A tiny marble dropped from the top of a ramp, its motion setting off a chain reaction of events. First it lifted a lever, which released a rope to raise a flag, signifying the end of the process. This was one of many impressive machines, especially because they were built by Locust Valley Middle School students in Jeffrey Maier’s and Steve Wolf’s Science Research course, in which they are studying simple machines. Called Rube Goldberg Machines, they are devices that use more engineering than necessary to perform a simple task in a complicated manner, often by setting off a chain reaction of events.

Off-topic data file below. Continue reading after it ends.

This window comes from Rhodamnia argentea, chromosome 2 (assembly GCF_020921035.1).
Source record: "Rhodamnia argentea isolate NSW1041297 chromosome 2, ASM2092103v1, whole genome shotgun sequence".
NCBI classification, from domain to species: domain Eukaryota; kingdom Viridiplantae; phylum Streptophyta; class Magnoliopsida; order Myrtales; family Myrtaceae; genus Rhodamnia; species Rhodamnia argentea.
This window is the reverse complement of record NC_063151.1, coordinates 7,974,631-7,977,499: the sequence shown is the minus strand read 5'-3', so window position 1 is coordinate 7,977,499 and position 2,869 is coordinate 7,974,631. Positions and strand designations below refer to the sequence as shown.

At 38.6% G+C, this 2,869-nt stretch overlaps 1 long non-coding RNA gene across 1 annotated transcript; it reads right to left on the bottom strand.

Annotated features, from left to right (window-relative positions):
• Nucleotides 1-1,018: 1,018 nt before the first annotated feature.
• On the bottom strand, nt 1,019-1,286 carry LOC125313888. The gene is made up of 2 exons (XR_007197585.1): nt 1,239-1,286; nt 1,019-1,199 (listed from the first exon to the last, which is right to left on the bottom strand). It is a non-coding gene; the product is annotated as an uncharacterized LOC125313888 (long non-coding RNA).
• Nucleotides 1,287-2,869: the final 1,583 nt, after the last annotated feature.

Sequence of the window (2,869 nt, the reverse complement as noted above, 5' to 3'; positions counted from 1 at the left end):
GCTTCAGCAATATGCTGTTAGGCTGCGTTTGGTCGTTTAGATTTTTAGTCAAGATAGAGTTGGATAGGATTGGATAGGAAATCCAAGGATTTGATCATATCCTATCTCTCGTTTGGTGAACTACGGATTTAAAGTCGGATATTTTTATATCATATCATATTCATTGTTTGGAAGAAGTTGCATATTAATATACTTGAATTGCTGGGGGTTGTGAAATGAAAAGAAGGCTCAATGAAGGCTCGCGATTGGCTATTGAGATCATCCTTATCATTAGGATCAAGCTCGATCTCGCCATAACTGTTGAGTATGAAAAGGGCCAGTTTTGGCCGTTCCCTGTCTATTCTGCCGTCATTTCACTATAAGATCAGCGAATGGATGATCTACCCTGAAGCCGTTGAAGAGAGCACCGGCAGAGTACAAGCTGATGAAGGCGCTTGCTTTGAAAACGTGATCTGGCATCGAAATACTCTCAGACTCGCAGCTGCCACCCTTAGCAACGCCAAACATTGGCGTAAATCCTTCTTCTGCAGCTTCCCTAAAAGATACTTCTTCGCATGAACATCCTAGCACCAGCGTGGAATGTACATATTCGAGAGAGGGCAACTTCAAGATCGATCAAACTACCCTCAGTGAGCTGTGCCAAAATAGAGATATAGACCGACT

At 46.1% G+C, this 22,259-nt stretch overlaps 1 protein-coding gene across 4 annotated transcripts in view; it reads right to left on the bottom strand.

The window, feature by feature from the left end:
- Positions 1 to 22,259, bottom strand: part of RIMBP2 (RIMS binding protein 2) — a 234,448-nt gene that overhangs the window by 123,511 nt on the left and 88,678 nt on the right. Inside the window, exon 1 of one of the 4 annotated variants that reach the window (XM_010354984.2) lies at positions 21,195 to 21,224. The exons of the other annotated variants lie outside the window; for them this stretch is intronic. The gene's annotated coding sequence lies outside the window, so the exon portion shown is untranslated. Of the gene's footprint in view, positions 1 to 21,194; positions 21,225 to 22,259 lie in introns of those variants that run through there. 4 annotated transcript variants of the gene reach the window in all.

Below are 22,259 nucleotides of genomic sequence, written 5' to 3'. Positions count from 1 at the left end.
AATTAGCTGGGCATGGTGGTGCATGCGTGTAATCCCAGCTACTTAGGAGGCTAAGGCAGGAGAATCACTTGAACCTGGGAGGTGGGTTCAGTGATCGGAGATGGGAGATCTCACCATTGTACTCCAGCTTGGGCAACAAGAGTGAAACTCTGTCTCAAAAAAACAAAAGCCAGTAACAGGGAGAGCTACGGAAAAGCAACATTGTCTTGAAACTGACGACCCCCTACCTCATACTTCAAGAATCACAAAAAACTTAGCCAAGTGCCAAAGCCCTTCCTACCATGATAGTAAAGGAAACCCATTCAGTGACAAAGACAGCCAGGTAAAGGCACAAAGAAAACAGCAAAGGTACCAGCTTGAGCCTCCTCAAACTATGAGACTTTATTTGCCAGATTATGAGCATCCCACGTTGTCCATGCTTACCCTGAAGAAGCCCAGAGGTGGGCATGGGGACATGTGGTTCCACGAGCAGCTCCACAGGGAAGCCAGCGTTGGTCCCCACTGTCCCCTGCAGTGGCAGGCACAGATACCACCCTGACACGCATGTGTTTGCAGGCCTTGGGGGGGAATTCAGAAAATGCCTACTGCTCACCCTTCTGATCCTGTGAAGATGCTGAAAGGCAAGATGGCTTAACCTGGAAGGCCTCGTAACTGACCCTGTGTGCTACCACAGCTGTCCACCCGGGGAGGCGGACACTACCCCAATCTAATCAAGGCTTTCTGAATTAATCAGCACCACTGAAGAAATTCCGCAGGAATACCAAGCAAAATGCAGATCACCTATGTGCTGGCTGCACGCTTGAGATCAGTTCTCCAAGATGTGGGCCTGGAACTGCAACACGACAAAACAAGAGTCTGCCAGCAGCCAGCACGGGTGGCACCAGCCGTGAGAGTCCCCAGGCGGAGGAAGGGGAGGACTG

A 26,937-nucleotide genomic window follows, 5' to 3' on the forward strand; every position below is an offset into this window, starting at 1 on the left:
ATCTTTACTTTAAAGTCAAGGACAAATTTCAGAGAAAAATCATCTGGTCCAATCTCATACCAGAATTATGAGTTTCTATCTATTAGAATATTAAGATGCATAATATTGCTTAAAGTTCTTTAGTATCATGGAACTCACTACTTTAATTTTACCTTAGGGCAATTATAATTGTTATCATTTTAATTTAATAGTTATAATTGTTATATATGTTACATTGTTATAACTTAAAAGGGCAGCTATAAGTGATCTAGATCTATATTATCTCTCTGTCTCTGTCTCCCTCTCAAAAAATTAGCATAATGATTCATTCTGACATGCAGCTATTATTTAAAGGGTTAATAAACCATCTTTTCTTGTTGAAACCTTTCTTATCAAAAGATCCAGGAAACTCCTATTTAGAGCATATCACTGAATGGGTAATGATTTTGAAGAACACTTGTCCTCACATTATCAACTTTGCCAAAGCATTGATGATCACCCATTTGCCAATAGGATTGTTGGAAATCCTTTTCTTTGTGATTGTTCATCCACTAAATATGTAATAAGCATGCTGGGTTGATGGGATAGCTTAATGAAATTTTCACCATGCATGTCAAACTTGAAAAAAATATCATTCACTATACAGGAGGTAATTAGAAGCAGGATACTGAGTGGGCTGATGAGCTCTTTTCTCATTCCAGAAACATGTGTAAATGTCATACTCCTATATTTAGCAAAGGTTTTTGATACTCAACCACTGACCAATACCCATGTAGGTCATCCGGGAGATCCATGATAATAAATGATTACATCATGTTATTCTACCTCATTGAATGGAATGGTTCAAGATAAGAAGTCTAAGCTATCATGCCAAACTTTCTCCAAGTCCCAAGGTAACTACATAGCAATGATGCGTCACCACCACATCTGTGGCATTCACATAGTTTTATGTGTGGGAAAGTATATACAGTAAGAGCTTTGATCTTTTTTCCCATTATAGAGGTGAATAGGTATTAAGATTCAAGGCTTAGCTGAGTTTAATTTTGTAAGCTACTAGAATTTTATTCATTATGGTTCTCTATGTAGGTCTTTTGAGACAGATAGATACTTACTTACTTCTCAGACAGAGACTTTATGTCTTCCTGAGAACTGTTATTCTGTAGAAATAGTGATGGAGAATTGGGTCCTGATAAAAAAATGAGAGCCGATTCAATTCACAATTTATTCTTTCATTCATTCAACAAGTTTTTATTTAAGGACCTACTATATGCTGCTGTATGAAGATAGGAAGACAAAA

The young inventors worked in teams to create a unique device that met the criteria of starting by the release of a marble, including at least 5 simple machines, including at least one lever and ending by raising up a flag.

Students created videos of their machines in action, using their Google Chromebooks. Working collaboratively with their teammates students created and edited the videos that included music and special effects. 

The Locust Valley Google cloud platform allows students to work collaboratively in real-time. LVCSD K-12 Science Coordinator, Ken Packert said while the Google platform is saving the District money, the educational value it provides is priceless. “Students’ capabilities to work together in new and creative ways are unlimited,” he said.